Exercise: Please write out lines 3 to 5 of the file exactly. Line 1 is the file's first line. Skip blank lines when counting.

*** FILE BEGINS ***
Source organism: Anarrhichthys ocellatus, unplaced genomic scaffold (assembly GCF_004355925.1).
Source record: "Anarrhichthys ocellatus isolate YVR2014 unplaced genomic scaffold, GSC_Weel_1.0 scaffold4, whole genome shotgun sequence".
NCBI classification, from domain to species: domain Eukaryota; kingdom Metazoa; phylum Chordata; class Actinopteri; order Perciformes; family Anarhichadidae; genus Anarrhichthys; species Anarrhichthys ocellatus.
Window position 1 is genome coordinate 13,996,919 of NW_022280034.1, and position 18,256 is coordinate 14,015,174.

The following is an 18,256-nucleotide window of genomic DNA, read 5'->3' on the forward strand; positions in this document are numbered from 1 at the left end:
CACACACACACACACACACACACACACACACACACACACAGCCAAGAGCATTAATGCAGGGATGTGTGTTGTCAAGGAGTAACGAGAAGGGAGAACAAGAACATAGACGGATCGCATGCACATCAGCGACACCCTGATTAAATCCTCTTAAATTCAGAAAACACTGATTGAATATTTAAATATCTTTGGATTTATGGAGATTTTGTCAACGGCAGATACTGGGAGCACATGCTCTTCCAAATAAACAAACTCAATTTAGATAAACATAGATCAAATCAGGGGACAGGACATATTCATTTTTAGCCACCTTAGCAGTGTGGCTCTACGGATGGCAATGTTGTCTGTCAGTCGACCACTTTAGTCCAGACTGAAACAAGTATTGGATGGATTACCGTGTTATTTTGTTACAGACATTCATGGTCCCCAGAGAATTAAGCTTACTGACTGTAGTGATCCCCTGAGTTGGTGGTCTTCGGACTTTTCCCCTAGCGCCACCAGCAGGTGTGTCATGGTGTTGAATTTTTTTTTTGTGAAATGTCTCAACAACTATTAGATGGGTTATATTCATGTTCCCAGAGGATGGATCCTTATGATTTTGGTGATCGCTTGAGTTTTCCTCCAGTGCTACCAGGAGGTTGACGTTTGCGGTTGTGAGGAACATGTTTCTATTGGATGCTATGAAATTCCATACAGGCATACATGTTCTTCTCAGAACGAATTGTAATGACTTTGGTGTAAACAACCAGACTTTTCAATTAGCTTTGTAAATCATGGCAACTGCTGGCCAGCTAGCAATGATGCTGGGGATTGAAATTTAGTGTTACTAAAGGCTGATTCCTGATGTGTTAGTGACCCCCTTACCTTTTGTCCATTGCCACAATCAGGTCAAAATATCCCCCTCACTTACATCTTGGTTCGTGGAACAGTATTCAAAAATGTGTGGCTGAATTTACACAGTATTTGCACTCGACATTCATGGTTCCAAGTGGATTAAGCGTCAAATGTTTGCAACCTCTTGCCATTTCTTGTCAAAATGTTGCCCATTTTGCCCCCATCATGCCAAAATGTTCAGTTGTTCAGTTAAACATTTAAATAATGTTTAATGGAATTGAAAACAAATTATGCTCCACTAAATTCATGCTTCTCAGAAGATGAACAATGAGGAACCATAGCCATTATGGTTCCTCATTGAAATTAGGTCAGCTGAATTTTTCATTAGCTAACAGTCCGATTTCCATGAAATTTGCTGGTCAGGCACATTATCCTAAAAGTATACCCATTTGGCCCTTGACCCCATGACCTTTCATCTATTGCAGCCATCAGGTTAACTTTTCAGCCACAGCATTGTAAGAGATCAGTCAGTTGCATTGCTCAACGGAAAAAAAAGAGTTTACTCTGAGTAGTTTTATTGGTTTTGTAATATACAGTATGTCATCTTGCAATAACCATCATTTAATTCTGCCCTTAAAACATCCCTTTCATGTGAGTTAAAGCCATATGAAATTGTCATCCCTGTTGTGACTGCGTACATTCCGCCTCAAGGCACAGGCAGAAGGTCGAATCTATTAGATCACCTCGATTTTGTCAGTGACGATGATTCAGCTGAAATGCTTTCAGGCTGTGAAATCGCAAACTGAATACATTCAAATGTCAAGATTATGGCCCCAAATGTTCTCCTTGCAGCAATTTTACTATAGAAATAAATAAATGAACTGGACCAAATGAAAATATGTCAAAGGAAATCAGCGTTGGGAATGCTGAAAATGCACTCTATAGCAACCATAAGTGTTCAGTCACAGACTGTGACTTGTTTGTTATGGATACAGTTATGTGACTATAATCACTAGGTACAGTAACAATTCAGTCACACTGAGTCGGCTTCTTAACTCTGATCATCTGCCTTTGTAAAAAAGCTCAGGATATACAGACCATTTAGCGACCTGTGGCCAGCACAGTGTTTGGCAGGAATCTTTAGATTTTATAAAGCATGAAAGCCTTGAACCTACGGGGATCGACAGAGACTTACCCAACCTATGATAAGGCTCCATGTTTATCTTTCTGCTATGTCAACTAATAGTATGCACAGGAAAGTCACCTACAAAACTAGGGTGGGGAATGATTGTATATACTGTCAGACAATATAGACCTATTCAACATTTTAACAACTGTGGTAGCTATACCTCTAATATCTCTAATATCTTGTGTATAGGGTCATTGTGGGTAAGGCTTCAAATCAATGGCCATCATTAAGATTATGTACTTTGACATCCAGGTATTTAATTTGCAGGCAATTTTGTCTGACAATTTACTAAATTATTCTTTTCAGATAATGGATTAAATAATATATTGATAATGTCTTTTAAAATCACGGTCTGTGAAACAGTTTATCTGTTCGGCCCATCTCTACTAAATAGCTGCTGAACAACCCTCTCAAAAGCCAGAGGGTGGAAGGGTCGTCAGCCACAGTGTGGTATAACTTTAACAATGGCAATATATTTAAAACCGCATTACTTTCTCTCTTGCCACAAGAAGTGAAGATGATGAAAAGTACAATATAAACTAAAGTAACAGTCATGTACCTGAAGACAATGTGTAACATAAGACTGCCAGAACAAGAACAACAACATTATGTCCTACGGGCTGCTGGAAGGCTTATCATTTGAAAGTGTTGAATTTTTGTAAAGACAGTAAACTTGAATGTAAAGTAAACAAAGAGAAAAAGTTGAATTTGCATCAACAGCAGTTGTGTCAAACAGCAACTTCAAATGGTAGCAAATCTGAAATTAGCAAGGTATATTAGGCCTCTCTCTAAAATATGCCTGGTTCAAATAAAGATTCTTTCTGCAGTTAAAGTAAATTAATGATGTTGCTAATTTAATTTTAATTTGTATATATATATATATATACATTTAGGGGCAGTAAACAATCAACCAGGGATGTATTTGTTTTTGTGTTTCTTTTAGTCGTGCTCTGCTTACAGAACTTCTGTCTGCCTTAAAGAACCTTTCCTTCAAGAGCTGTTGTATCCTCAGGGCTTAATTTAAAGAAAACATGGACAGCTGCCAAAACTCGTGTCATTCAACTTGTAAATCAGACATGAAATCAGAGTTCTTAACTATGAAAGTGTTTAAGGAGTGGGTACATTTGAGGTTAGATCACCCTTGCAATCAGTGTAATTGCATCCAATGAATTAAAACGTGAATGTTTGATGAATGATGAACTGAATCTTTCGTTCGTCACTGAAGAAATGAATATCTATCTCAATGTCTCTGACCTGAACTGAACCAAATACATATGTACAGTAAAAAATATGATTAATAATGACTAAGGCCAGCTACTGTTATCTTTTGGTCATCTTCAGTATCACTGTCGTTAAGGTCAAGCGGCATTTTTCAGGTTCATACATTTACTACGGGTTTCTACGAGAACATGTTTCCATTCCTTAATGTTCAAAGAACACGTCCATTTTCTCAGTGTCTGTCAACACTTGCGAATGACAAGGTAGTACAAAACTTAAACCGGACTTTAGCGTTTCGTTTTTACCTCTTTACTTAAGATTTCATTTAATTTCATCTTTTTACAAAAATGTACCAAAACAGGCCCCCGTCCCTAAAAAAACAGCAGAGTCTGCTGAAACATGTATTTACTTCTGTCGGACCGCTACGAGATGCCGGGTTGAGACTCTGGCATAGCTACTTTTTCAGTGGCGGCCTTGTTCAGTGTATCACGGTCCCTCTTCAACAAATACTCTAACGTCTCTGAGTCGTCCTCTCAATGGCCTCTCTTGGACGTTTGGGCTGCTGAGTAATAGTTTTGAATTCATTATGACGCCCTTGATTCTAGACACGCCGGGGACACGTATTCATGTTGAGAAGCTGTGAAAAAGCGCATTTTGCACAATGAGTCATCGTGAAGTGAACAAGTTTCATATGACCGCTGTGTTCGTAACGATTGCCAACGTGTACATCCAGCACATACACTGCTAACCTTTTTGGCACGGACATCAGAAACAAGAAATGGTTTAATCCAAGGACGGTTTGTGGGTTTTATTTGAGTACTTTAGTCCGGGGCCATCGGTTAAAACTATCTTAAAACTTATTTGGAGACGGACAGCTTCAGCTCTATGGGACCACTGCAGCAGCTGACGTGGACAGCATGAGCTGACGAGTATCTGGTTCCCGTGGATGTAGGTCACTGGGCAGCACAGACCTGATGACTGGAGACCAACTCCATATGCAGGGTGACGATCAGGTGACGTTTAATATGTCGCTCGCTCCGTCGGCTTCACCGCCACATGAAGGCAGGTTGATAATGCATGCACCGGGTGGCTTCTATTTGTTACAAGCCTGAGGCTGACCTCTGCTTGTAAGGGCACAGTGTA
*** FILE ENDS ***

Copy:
NCBI classification, from domain to species: domain Eukaryota; kingdom Metazoa; phylum Chordata; class Actinopteri; order Perciformes; family Anarhichadidae; genus Anarrhichthys; species Anarrhichthys ocellatus.
Window position 1 is genome coordinate 13,996,919 of NW_022280034.1, and position 18,256 is coordinate 14,015,174.

The following is an 18,256-nucleotide window of genomic DNA, read 5'->3' on the forward strand; positions in this document are numbered from 1 at the left end: